K-1 and MMA fighter Mark “The Fight Shark” Miller is doing a weekly blog leading up to his miraculous comeback this May. He will step back into the ring for the first time in six years, and become the first fighter ever to do so after having open heart surgery.
“The Game is a foot. Follow your spirit…” ~Shakespeare~ “Henry V”
This past week my sparring has picked up. I am lucky enough to have my coach be one of my primary sparring partners. Early on Friday morning Rob Kaman called me and said simply “meet me in the park in 20 minutes. Oh, and bring your mouth guard, we will be sparring today.”
I love working with Rob in any aspect, so I was excited. The only nerves crept in when we arrived at the park, bright, sunny and warm, and Rob says “I am in a terrible mood.” The sub-context there being “Bring your A-game kid, because Iʼm coming for you.”
I have no fear of the pain. For Christʼs sake, I had my chest sawed open, my ribs split, my heart removed from my body and worked on for nearly four hours on a table next to me.
Iʼve had drills shoved into my kneecaps, my face reconstructed, my back cut open, scalpels taken to nearly every extremity, and I jam needles into myself on a daily basis. Thereʼs NOTHING that could happen in the ring that could hurt me physically in a way that Iʼm not prepared to deal with.
As Kenji Miyazawa says “we must embrace pain, and use it as fuel for our journey.” I have had no choice but to learn that pain is ever present, around every corner. The only fear or nerves I ever feel is due to an intense desire to not be bested. To prove myself somehow.
It is the ever imposing shadowy legacy of my massive six-foot-six-inch athletic father looming over me, pushing me to win. The crush of loss I have felt and wish to never feel again, in any way.
We began with drills. This quickly turned into sparring. The Dutch do not (expletive) around. Thereʼs no pitty-pat BS with them. When they spar, they put it on you. After nearly eight rounds of this I was bloodied, my nose leaking, right quad throbbing from hellacious leg kicks.
I was pissed off that I had somehow not been able to avoid some of the strikes, frustrated with my mistakes, failing to notice any competence I exhibited. I just sort of stalked around, bleeding on myself, on Shelby, blowing blood bubbles out and cursing.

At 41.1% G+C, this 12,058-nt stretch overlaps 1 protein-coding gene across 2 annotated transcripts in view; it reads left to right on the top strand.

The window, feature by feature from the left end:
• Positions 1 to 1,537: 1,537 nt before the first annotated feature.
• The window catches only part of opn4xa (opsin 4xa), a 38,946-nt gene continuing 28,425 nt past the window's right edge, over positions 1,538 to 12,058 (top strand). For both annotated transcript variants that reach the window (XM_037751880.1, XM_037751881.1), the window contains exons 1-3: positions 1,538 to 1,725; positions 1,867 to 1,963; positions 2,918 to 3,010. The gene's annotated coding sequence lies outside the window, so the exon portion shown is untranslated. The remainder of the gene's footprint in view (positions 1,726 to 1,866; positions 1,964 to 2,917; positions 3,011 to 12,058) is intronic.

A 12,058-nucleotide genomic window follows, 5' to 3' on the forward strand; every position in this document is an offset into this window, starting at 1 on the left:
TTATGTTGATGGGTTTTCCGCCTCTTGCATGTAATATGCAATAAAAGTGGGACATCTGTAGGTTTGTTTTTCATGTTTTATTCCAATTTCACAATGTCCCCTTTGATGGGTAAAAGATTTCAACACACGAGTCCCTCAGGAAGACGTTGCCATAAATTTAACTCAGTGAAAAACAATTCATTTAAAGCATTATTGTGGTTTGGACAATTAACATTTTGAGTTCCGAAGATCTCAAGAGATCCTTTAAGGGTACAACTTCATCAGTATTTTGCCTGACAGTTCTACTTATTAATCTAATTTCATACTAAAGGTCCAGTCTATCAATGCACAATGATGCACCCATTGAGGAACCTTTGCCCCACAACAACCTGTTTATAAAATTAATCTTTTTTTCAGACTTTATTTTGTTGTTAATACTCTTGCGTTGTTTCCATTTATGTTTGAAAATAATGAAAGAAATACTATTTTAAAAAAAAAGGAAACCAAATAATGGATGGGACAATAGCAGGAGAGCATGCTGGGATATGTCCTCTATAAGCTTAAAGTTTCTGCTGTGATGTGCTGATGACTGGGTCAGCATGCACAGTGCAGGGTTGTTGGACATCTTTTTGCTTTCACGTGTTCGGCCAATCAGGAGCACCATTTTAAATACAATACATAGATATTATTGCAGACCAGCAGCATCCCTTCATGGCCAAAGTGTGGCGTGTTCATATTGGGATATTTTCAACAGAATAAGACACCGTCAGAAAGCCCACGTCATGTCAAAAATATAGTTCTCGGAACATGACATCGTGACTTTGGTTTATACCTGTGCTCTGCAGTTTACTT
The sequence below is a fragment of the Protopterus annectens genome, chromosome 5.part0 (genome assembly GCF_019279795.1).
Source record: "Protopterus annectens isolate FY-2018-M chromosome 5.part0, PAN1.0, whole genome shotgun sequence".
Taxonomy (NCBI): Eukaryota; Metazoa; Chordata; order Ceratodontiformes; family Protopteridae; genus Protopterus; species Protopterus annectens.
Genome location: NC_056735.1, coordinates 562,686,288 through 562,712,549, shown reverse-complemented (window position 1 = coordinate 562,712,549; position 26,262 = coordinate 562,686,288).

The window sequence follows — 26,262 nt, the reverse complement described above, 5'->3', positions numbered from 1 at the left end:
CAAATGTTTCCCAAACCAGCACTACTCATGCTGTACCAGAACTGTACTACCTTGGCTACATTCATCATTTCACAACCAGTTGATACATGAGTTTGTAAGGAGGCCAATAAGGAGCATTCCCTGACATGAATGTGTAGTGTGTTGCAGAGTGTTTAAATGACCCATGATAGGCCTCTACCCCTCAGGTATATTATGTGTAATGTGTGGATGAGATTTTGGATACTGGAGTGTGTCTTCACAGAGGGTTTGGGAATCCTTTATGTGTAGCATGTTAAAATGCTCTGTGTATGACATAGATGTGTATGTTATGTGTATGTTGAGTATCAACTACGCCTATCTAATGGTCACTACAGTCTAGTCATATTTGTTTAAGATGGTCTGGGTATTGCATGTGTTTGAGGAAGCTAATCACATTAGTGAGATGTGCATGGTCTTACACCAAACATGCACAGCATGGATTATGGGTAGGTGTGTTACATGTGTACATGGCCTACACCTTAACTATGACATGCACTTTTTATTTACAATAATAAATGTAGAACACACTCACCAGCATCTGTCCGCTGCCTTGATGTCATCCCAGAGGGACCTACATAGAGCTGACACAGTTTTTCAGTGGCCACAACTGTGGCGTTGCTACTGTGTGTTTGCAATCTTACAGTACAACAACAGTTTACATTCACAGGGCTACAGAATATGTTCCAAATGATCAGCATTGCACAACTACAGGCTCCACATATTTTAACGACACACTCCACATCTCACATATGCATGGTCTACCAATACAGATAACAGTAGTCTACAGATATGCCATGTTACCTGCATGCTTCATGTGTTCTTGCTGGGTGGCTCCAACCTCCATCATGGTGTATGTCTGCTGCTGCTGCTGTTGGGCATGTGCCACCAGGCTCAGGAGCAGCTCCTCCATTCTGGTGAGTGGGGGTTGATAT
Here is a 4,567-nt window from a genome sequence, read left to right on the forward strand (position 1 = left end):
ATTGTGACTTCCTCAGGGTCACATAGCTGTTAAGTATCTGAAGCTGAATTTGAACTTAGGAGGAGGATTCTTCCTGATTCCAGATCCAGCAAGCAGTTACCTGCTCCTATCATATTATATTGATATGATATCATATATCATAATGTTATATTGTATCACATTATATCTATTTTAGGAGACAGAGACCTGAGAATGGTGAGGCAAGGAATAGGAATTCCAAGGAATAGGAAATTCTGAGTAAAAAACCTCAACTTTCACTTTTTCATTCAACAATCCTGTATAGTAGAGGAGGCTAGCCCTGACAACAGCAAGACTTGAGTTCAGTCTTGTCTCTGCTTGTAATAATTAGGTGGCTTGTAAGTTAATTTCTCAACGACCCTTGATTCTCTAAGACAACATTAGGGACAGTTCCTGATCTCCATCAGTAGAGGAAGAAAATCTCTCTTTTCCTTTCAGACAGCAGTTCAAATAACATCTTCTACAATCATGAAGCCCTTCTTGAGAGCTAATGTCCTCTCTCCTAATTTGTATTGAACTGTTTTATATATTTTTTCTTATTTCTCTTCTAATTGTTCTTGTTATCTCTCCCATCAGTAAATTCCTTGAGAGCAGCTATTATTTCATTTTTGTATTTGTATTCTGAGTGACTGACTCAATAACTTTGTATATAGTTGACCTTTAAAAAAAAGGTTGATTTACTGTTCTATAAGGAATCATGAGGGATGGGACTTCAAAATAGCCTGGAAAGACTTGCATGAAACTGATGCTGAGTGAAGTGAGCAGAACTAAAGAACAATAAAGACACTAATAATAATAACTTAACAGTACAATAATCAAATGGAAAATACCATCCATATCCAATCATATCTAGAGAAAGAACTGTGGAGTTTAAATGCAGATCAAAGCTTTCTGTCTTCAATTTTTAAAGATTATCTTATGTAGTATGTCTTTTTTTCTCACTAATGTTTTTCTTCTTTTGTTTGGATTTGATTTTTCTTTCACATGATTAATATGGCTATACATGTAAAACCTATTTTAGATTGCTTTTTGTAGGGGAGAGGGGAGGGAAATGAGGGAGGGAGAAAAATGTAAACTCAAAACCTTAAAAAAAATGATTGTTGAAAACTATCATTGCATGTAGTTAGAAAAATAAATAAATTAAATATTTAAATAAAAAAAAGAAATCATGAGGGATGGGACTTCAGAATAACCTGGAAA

I was inconsolable and annoying as (expletive) to be around Iʼm sure.
Rob removed his shirt and threw it at me for my face, sat in the sun and said softly “you know, there really isnʼt anything wrong with you. Your technique is good, your power, very good. You are better than almost everyone out there. You are harder on yourself than I am. You need to have fun.
This is the best part. The fun part.
He is so right. I get so wrapped up in my head sometimes. Tangled up in the ideas of what finite mistake I might make or have made, that I forget to enjoy it, and by the time I am through it, Iʼve punished myself more than anyone ever could. I have a lot of ghosts with a lot of loud voices. I think many fighters do.
Saturday night I was relaxing, watching TV, when a notice popped up on Twitter that I had been mentioned. A kind young woman from Texas had tagged me in a post. She had also posted a link to her blog in the same entry. Apparently her husband had been watching TV that same night, when he suddenly began shouting for her to come and see what was on.
I guess my episode of “Inside MMA” was on. The original aired May 13, 2011. Her husband wanted her to see me, as I was talking about my heart surgery, and I guess their 13-year-old son Jacob had been through the same surgery already. Twice. This woman was glad she could show her son that there were examples of people born with CHD (congenital heart defects) who could go on to great things, who could go on to be strong.
I was so humbled and moved. I responded with gratitude and then thought of something I once heard about courage being the knowledge that you may not win, and still trying. If Jacob can still try, and be so positive and kind to me, then the least I can do is continue to push harder and harder, and try to not be so hard on myself.
There is always the risk of losing in fighting, in any sport or competition, but worse than that for me, is the risk of not being the best ME I can be. I know I can win, I want to be better than that. I want to show you all something beautiful.
You will see the best me ever in that ring on May 28. Count on that.
Follow Mark Miller on Twitter: @fightshark_com